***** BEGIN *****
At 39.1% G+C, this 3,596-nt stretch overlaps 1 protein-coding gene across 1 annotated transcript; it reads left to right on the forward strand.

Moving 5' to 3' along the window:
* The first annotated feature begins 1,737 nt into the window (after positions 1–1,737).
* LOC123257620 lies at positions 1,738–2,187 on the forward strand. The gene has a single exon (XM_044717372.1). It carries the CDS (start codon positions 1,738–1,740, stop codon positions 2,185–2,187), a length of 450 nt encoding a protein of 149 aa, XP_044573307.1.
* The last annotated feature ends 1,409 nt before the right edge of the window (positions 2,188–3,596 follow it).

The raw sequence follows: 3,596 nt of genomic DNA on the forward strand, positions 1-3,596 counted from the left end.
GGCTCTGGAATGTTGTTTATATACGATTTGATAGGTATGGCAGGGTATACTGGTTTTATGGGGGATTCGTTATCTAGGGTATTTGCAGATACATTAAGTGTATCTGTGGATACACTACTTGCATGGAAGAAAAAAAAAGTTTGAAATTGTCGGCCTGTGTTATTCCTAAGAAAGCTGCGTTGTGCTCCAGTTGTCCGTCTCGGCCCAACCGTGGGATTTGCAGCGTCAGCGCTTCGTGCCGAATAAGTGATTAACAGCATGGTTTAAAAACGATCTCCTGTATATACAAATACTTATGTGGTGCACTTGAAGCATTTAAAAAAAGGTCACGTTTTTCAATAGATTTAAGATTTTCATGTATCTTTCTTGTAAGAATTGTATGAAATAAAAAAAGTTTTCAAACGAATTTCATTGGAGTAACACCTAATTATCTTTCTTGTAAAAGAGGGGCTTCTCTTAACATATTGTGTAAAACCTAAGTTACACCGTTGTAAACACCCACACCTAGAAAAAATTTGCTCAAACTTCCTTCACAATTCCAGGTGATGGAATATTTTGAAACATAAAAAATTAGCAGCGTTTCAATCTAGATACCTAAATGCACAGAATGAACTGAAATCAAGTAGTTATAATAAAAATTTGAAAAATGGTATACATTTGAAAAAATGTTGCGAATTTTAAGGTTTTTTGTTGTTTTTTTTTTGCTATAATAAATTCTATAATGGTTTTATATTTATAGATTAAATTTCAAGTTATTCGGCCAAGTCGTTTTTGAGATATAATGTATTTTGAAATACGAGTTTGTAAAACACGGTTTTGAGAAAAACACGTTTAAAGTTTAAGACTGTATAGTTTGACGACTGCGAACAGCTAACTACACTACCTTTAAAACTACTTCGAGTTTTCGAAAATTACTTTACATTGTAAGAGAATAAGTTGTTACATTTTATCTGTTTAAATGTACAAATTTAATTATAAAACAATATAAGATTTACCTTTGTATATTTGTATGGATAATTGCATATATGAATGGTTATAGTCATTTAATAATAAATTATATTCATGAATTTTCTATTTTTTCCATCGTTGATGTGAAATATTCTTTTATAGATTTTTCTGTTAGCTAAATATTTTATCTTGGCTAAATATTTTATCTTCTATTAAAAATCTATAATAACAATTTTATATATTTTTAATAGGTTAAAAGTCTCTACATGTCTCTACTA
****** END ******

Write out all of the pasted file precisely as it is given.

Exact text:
At 39.1% G+C, this 3,596-nt stretch overlaps 1 protein-coding gene across 1 annotated transcript; it reads left to right on the forward strand.

Moving 5' to 3' along the window:
* The first annotated feature begins 1,737 nt into the window (after positions 1–1,737).
* LOC123257620 lies at positions 1,738–2,187 on the forward strand. The gene has a single exon (XM_044717372.1). It carries the CDS (start codon positions 1,738–1,740, stop codon positions 2,185–2,187), a length of 450 nt encoding a protein of 149 aa, XP_044573307.1.
* The last annotated feature ends 1,409 nt before the right edge of the window (positions 2,188–3,596 follow it).

The raw sequence follows: 3,596 nt of genomic DNA on the forward strand, positions 1-3,596 counted from the left end.
GGCTCTGGAATGTTGTTTATATACGATTTGATAGGTATGGCAGGGTATACTGGTTTTATGGGGGATTCGTTATCTAGGGTATTTGCAGATACATTAAGTGTATCTGTGGATACACTACTTGCATGGAAGAAAAAAAAAGTTTGAAATTGTCGGCCTGTGTTATTCCTAAGAAAGCTGCGTTGTGCTCCAGTTGTCCGTCTCGGCCCAACCGTGGGATTTGCAGCGTCAGCGCTTCGTGCCGAATAAGTGATTAACAGCATGGTTTAAAAACGATCTCCTGTATATACAAATACTTATGTGGTGCACTTGAAGCATTTAAAAAAAGGTCACGTTTTTCAATAGATTTAAGATTTTCATGTATCTTTCTTGTAAGAATTGTATGAAATAAAAAAAGTTTTCAAACGAATTTCATTGGAGTAACACCTAATTATCTTTCTTGTAAAAGAGGGGCTTCTCTTAACATATTGTGTAAAACCTAAGTTACACCGTTGTAAACACCCACACCTAGAAAAAATTTGCTCAAACTTCCTTCACAATTCCAGGTGATGGAATATTTTGAAACATAAAAAATTAGCAGCGTTTCAATCTAGATACCTAAATGCACAGAATGAACTGAAATCAAGTAGTTATAATAAAAATTTGAAAAATGGTATACATTTGAAAAAATGTTGCGAATTTTAAGGTTTTTTGTTGTTTTTTTTTTGCTATAATAAATTCTATAATGGTTTTATATTTATAGATTAAATTTCAAGTTATTCGGCCAAGTCGTTTTTGAGATATAATGTATTTTGAAATACGAGTTTGTAAAACACGGTTTTGAGAAAAACACGTTTAAAGTTTAAGACTGTATAGTTTGACGACTGCGAACAGCTAACTACACTACCTTTAAAACTACTTCGAGTTTTCGAAAATTACTTTACATTGTAAGAGAATAAGTTGTTACATTTTATCTGTTTAAATGTACAAATTTAATTATAAAACAATATAAGATTTACCTTTGTATATTTGTATGGATAATTGCATATATGAATGGTTATAGTCATTTAATAATAAATTATATTCATGAATTTTCTATTTTTTCCATCGTTGATGTGAAATATTCTTTTATAGATTTTTCTGTTAGCTAAATATTTTATCTTGGCTAAATATTTTATCTTCTATTAAAAATCTATAATAACAATTTTATATATTTTTAATAGGTTAAAAGTCTCTACATGTCTCTACTA